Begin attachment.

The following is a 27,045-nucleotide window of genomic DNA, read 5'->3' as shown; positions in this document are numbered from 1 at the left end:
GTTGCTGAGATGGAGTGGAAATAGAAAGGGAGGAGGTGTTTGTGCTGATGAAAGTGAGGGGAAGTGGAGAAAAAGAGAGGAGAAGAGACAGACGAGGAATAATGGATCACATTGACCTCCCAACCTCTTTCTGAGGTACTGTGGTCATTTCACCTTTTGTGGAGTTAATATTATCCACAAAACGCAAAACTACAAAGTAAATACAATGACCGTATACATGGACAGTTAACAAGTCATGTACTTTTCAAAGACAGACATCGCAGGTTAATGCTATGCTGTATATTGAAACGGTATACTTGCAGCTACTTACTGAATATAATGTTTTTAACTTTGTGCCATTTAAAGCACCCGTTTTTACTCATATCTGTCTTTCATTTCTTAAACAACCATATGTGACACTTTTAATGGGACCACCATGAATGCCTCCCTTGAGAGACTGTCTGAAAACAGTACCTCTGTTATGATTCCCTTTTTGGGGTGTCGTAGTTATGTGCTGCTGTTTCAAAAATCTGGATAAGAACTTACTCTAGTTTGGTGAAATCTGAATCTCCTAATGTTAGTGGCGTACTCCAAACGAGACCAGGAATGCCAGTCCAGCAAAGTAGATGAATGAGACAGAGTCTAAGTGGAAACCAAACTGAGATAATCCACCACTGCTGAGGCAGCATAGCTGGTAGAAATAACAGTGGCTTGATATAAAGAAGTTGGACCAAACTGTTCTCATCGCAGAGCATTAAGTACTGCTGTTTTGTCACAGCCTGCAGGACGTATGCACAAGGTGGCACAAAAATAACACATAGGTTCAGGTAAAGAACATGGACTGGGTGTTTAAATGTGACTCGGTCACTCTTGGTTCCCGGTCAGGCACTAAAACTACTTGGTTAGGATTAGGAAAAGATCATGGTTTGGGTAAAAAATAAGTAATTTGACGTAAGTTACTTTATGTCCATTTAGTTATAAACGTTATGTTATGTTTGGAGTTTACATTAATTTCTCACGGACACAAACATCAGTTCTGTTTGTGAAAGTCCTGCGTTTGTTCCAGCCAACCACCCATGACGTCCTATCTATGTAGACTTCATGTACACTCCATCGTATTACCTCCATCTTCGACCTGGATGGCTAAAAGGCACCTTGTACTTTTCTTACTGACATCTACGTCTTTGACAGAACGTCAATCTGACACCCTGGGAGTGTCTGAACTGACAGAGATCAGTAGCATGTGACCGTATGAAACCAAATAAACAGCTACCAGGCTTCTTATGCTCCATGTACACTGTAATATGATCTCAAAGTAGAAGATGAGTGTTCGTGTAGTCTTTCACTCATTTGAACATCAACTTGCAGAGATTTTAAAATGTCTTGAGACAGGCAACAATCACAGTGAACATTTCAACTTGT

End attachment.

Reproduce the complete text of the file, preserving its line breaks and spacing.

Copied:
The following is a 27,045-nucleotide window of genomic DNA, read 5'->3' as shown; positions in this document are numbered from 1 at the left end:
GTTGCTGAGATGGAGTGGAAATAGAAAGGGAGGAGGTGTTTGTGCTGATGAAAGTGAGGGGAAGTGGAGAAAAAGAGAGGAGAAGAGACAGACGAGGAATAATGGATCACATTGACCTCCCAACCTCTTTCTGAGGTACTGTGGTCATTTCACCTTTTGTGGAGTTAATATTATCCACAAAACGCAAAACTACAAAGTAAATACAATGACCGTATACATGGACAGTTAACAAGTCATGTACTTTTCAAAGACAGACATCGCAGGTTAATGCTATGCTGTATATTGAAACGGTATACTTGCAGCTACTTACTGAATATAATGTTTTTAACTTTGTGCCATTTAAAGCACCCGTTTTTACTCATATCTGTCTTTCATTTCTTAAACAACCATATGTGACACTTTTAATGGGACCACCATGAATGCCTCCCTTGAGAGACTGTCTGAAAACAGTACCTCTGTTATGATTCCCTTTTTGGGGTGTCGTAGTTATGTGCTGCTGTTTCAAAAATCTGGATAAGAACTTACTCTAGTTTGGTGAAATCTGAATCTCCTAATGTTAGTGGCGTACTCCAAACGAGACCAGGAATGCCAGTCCAGCAAAGTAGATGAATGAGACAGAGTCTAAGTGGAAACCAAACTGAGATAATCCACCACTGCTGAGGCAGCATAGCTGGTAGAAATAACAGTGGCTTGATATAAAGAAGTTGGACCAAACTGTTCTCATCGCAGAGCATTAAGTACTGCTGTTTTGTCACAGCCTGCAGGACGTATGCACAAGGTGGCACAAAAATAACACATAGGTTCAGGTAAAGAACATGGACTGGGTGTTTAAATGTGACTCGGTCACTCTTGGTTCCCGGTCAGGCACTAAAACTACTTGGTTAGGATTAGGAAAAGATCATGGTTTGGGTAAAAAATAAGTAATTTGACGTAAGTTACTTTATGTCCATTTAGTTATAAACGTTATGTTATGTTTGGAGTTTACATTAATTTCTCACGGACACAAACATCAGTTCTGTTTGTGAAAGTCCTGCGTTTGTTCCAGCCAACCACCCATGACGTCCTATCTATGTAGACTTCATGTACACTCCATCGTATTACCTCCATCTTCGACCTGGATGGCTAAAAGGCACCTTGTACTTTTCTTACTGACATCTACGTCTTTGACAGAACGTCAATCTGACACCCTGGGAGTGTCTGAACTGACAGAGATCAGTAGCATGTGACCGTATGAAACCAAATAAACAGCTACCAGGCTTCTTATGCTCCATGTACACTGTAATATGATCTCAAAGTAGAAGATGAGTGTTCGTGTAGTCTTTCACTCATTTGAACATCAACTTGCAGAGATTTTAAAATGTCTTGAGACAGGCAACAATCACAGTGAACATTTCAACTTGT